A Catholic peace organisation has warned the European Union not to be drawn into “dubious military campaigns” or a “fresh rearmament drive”.
Driving the news
Pax Christi made the call to authorities in Brussels in a communiqué on the Aachen Treaty on Franco-German Cooperation and Integration.
The statement was signed by the presidents of Pax Christ in France and in Germany, Bishops Marc Stenger and Heinz Josef Algermissen.
The Aachen Treaty was signed by the French and German President and Chancellor respectively in January this year, but has yet to enter into force.
The goal of the Treaty was to renew the Élysée Treaty of friendship between France and West Germany, which was signed in 1963 after centuries of Franco-German rivalry.
But while Pax Christi said it shared the goal of a “deep desire for reconciliation… between the French and German peoples after the crimes and devastation of World War II”, it warned that the Aachen Treaty “is primarily a framework for cooperation that will need to be implemented in practice”.
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The big picture
Among Pax Christi’s concerns with the Aachen Treaty is “the military dimension of peace, security and development policies”, which it said is given “exaggerated attention” in the agreement.
Such “militarisation” of France and Germany “poses a fundamental challenge to the European Union itself”, Pax Christi warned.
“From our point of view, the EU should essentially be committed to a policy of civil prevention of crises, conflict management and post-conflict peace-building, in Europe and worldwide”, the organisation noted as an alternative.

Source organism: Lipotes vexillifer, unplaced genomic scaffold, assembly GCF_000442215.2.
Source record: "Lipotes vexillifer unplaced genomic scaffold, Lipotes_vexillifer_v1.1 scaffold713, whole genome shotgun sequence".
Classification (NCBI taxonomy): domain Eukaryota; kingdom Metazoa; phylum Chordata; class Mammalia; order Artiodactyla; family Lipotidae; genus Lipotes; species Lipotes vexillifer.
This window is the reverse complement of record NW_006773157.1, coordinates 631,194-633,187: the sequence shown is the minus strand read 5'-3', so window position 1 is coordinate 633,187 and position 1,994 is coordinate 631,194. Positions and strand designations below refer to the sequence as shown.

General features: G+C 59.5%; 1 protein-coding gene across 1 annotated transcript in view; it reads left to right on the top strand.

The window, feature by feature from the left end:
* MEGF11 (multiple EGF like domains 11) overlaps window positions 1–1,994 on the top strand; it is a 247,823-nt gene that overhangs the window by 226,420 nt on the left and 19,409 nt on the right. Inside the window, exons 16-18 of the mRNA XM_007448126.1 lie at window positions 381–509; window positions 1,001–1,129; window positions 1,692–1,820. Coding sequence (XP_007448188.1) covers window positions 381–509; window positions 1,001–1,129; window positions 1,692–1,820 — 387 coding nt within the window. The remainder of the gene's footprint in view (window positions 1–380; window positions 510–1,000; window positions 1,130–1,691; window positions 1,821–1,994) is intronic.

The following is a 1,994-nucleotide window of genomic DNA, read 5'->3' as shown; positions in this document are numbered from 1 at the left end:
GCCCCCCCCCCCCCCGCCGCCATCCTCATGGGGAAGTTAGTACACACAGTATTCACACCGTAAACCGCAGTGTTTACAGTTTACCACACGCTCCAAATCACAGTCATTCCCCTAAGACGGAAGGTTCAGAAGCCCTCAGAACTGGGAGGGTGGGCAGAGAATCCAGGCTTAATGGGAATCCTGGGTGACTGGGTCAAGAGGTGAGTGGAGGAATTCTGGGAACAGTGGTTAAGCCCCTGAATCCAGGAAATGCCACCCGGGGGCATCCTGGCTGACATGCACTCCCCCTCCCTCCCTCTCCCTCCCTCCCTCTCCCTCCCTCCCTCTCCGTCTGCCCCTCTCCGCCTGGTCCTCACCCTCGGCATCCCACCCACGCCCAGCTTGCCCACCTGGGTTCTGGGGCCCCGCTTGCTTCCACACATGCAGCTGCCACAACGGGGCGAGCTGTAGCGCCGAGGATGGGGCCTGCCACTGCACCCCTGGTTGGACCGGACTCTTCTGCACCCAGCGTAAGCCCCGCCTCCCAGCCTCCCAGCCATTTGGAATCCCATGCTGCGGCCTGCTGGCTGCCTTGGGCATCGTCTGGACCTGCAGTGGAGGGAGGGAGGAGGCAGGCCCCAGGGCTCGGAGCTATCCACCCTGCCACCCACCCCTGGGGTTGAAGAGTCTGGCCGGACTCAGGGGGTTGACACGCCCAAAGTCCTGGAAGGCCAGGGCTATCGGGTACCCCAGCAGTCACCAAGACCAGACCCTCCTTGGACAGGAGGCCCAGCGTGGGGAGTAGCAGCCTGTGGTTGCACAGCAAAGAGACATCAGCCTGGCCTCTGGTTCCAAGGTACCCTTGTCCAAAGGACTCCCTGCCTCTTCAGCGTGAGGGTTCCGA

And while Pax Christi welcomed the “strong partnership between Europe and Africa” envisioned in the Aachen Treaty, it explained that “in view of the negative consequences of the use of military means for conflict-management […], recourse to military action must be approached with ‘healthy mistrust’, even if executed under the aegis of the UN”.
“For Europe, any kind of military intervention in Africa should be weighed against the enormous disruptions it would provoke in already fragile and barely sustainable societies”, the peace organisation said.
“It would gravely undermine the moral imperative to develop tools and capacities for a non-violent transformation of conflicts.
“Instead of seeking justifications in ‘just war’ theories, ‘just policing’, if seriously implemented, could provide a practicable as well as justifiable alternative”, Pax Christi counselled the EU.
Another point of concern for Pax Christi is the Aachen Treaty’s “silence” on France’s nuclear arsenal.
“The idea of securing peace through nuclear deterrence cannot any longer be regarded as ethically acceptable”, the organisation warned.
Pax Christi expressed its “deep concern” over the “erosion” of arms control and disarmament arrangements.
It also deplored the nuclear and conventional “arms race” which the EU is engaged, when instead it should be putting a stop to it.
In place of the militarisation of France and Germany, Pax Christi called for the evolution of the EU “into a political entity, of which Franco-German cooperation would be a central pillar, subject to democratic debate with all member states”.
It also called on EU member states to address the “dangerous overtones” of NATO “and of American hegemony” with respect to defence and security on the continent.
The only way the EU can prove itself worthy of its 2012 Nobel Peace Prize is by putting emphasis “on a civil reorientation of the desired cooperation towards peaceful goals”, Pax Christi said.
Part of that responsible cooperation, the organisation added, is putting a stop to arms exports, which contribute ” to the impoverishment of client States, the destabilization of Europe’s neighbouring areas, the increasing of tensions and ultimately the massive immigration flows which we witness today”.
Before ratifying the Aachen Treaty, Pax Christi urged France and Germany to consider provisions “on conflict prevention, active peace promotion, humanitarian assistance and reconstruction of countries and societies devastated by war and undeclared conflicts”.
The organisation also urged the EU to continue “in a spirit of common security and cooperation”.
“In the long term, only collective security can and should replace collective defence”, Pax Christi concluded.
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